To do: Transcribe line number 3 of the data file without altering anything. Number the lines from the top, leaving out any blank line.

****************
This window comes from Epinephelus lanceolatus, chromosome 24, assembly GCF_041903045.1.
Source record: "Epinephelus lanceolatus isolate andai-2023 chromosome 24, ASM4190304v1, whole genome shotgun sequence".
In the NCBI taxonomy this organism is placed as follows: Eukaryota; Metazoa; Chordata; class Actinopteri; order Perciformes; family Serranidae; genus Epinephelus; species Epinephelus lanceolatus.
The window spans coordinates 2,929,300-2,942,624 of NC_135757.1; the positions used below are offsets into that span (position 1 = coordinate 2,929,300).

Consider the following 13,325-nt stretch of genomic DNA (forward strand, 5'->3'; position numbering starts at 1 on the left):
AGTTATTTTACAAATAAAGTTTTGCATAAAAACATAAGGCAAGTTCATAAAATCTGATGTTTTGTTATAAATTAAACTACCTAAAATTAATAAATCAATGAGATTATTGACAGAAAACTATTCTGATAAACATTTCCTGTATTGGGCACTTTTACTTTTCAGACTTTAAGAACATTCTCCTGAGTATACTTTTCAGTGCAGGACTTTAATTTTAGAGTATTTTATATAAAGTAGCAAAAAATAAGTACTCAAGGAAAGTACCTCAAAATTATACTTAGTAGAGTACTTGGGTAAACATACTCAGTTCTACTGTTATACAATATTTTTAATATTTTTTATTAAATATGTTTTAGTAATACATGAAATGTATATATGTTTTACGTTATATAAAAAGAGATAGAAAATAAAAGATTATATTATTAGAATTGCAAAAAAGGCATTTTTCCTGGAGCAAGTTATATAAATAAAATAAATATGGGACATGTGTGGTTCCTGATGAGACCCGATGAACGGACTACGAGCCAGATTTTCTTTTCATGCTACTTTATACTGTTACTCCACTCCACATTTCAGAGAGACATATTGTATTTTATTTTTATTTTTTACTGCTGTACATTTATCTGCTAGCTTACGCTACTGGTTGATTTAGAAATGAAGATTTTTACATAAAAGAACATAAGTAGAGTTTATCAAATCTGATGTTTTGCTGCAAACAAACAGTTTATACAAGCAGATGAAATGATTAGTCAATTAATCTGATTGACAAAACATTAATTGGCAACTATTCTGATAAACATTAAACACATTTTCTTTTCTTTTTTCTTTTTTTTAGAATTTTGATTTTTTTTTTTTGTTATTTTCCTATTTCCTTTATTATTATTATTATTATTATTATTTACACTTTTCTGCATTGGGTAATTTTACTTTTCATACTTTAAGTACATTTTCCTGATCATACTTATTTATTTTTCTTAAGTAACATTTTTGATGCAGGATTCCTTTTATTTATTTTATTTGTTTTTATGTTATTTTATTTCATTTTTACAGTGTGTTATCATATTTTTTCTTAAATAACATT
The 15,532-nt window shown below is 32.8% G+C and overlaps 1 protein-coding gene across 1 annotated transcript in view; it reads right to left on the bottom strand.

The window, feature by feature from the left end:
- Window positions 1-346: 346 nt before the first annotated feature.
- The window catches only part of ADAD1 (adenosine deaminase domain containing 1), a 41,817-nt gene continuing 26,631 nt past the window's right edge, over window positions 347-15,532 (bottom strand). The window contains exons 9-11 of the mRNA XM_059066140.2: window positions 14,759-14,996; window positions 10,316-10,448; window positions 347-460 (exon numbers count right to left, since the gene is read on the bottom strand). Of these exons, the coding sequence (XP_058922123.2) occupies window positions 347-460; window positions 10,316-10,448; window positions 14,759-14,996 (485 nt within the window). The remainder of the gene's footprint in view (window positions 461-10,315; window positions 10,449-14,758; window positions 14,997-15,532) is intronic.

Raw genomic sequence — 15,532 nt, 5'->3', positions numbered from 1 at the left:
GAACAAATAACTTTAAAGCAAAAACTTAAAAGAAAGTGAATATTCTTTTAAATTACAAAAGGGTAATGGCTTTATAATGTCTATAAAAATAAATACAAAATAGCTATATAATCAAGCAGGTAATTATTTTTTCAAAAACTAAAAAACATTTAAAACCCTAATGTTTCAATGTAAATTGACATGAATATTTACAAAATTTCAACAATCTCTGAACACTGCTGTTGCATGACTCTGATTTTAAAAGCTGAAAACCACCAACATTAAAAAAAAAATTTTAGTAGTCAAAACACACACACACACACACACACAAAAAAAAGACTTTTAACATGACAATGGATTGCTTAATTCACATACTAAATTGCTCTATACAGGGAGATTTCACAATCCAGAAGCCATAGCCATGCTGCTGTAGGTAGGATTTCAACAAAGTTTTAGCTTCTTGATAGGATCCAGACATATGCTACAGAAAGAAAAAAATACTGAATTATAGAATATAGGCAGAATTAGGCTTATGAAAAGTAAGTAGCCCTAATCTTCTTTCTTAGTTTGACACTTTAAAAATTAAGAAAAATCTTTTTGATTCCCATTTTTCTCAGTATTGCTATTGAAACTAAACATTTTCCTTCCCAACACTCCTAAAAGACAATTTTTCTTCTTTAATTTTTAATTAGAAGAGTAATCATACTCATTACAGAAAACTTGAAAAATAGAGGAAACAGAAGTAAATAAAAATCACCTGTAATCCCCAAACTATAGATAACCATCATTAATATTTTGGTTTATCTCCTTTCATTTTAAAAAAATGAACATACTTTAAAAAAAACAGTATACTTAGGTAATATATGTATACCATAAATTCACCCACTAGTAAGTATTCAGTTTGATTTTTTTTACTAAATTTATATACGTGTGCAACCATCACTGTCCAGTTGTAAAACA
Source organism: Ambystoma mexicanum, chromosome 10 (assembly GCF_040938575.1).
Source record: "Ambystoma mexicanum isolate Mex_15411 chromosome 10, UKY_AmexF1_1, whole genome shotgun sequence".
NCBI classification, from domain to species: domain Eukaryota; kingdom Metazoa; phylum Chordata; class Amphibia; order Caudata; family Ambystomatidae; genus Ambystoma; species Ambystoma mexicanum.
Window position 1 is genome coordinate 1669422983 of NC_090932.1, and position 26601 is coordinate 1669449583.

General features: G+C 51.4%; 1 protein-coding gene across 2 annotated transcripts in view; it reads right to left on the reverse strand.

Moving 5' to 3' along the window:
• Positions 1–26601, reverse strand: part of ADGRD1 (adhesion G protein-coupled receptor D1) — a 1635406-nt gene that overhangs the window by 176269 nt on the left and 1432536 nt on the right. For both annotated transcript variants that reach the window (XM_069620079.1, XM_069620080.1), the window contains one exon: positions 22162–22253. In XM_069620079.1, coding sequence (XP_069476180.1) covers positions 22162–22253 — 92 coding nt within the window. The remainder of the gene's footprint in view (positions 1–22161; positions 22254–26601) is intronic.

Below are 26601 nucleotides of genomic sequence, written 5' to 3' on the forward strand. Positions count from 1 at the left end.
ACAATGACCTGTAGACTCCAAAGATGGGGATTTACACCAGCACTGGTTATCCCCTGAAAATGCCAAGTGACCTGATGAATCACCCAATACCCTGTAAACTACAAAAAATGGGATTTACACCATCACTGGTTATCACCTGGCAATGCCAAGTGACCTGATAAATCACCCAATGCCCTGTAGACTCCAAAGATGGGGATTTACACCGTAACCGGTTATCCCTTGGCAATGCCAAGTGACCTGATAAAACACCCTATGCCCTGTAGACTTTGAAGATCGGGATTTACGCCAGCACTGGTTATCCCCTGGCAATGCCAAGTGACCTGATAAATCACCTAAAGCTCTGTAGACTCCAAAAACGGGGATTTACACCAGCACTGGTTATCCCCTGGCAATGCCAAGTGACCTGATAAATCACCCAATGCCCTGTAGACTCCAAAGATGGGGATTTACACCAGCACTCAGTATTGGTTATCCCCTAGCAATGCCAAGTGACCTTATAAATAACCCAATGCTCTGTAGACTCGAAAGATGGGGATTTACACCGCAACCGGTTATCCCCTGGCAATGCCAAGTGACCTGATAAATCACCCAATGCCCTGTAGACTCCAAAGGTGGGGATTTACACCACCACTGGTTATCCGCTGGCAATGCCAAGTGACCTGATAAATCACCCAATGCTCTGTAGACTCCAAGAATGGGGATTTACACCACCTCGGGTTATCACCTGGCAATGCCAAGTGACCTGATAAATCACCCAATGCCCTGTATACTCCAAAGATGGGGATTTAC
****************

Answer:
In the NCBI taxonomy this organism is placed as follows: Eukaryota; Metazoa; Chordata; class Actinopteri; order Perciformes; family Serranidae; genus Epinephelus; species Epinephelus lanceolatus.